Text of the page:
Nipple, a small prominence arising from the middle of the female breast. The lacteal tubes terminate in these projections, through which the milk is drawn in the act of sucking.
The nipples of females, when suckling their first child, are frequently so diminutive and deep within the breast, as to render it difficult or impracticable for the infant to extract the milk. In such cases, the young mother should frequently, though cautiously, protrude the nipple between her fin-gers, by depressing the projecting part of the breast; and afterwards covering the protuberances with an excavated nutmeg, to be worn several weeks previously to her delivery. But, if this expedient prove insufficient, it will be advisable to draw the breasts, either by presenting them to a healthy infant, several months old ; or, by applying Mr. Savigny's small air-pump contrived for that purpose; and which is far preferable to the common breast-glasses, as well as to the disgusting practice of employing quadrupeds.
Another inconvenience incident to nipples, frequently arises from chaps, or excoriations. These are not only painful to the mother, but also prevent the infant from drawing the necessary supply of milk. In some, instances, even part of the substance of thc nipple is destroyed by violent suction ; so that the mother, from the intense pain thus occasioned, is obliged to refuse the breast ; and a stagnation of the milk takes place, which is often accompanied with ulcerations and fever. To prevent such dangerous affections, the practice of raising the nipples, as before suggested, should be timely adopted ; but, if the parts be already in a diseased state, it will then be useful to bathe them with lime-water, or diluted port-wine ; after which the nipple should be dressed with a little spermaceti-ointment. Before, however, such applications are resorted to, it will be preferable to anoint the sore part with a composition of white wax and olive-oil, and to cover it with a fine linen rag ; by which simple means great relief may often be obtained.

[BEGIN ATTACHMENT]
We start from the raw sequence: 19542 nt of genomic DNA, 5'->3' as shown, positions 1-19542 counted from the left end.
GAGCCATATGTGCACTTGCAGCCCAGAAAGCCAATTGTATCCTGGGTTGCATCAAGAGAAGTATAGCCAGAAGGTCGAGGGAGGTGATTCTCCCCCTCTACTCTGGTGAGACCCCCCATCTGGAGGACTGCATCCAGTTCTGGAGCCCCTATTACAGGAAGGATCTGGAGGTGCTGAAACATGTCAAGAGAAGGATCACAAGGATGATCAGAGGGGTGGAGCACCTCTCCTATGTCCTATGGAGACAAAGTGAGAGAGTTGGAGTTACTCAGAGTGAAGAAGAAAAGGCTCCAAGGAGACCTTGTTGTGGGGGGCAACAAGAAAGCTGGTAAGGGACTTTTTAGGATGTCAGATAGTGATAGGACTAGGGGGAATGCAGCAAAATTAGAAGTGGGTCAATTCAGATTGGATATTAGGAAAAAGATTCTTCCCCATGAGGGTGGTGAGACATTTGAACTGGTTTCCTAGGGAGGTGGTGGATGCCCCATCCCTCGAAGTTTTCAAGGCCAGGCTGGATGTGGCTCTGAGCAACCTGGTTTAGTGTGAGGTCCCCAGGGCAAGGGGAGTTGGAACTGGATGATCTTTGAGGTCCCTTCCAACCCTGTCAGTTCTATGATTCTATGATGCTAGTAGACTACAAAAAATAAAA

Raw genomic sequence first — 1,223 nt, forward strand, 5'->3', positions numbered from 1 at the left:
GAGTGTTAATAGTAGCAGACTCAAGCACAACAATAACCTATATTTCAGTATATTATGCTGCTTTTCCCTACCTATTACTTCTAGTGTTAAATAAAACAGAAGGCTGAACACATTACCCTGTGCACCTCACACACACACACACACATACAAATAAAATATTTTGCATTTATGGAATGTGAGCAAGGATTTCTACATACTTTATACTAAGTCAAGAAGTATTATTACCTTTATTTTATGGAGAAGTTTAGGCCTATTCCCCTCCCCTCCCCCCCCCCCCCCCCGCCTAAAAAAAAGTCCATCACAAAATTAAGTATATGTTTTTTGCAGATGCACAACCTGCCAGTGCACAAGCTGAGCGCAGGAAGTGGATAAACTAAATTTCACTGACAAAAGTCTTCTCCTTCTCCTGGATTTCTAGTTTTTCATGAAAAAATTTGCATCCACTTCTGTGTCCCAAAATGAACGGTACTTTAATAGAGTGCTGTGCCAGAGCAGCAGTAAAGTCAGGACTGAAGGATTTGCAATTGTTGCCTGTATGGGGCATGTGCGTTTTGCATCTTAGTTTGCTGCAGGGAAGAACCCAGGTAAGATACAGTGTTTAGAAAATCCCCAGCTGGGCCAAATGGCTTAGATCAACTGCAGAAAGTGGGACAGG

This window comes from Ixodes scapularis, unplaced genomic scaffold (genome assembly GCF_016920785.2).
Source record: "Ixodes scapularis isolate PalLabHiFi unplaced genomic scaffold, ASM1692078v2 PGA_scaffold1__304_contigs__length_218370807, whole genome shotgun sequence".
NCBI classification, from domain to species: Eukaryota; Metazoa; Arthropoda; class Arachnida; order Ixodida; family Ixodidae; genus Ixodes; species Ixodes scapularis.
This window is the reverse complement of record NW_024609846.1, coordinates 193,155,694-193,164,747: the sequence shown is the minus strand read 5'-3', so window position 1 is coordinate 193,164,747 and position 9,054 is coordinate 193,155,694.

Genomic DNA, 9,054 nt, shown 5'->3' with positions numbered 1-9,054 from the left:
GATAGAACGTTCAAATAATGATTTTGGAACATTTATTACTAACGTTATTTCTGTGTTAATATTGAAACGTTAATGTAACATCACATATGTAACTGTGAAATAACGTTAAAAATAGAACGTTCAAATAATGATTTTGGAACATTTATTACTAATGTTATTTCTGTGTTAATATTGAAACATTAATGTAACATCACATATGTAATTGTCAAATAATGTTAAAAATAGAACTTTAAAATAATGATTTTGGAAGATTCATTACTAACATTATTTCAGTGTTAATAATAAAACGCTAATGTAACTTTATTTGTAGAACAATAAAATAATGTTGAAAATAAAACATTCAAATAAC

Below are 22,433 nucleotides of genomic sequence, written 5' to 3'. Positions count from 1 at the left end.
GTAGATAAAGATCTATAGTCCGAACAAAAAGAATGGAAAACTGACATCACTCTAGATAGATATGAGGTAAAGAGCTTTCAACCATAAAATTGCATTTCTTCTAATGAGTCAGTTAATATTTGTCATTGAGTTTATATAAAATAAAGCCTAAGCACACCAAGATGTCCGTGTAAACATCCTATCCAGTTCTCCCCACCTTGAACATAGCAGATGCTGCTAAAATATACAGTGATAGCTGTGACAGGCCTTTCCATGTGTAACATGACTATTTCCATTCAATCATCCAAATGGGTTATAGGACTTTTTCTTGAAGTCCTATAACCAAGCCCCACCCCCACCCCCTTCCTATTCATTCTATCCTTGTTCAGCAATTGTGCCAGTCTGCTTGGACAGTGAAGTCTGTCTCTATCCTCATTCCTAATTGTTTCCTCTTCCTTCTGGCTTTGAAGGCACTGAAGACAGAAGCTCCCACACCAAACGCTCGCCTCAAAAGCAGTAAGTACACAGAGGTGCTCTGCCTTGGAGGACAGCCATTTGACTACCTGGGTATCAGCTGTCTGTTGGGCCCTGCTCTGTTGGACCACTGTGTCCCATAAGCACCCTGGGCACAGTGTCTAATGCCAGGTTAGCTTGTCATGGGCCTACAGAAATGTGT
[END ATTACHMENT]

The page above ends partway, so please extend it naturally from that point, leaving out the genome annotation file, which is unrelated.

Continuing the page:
These remedies will, in general, be found sufficient ; but, if the nipple receive no benefit, it has been recommended to apply the neck, together with part of the body, of a hog's bladder (or cow's teat taken from a healthy animal), to the part affected. Either of these, if properly moistened and fixed to the breast, will effectually protect it, while the infant is sucking ; and, when not in use, the bladder or teat may be preserved in a little spirit of wine, which will prevent it from putrefying. - See also Thrush.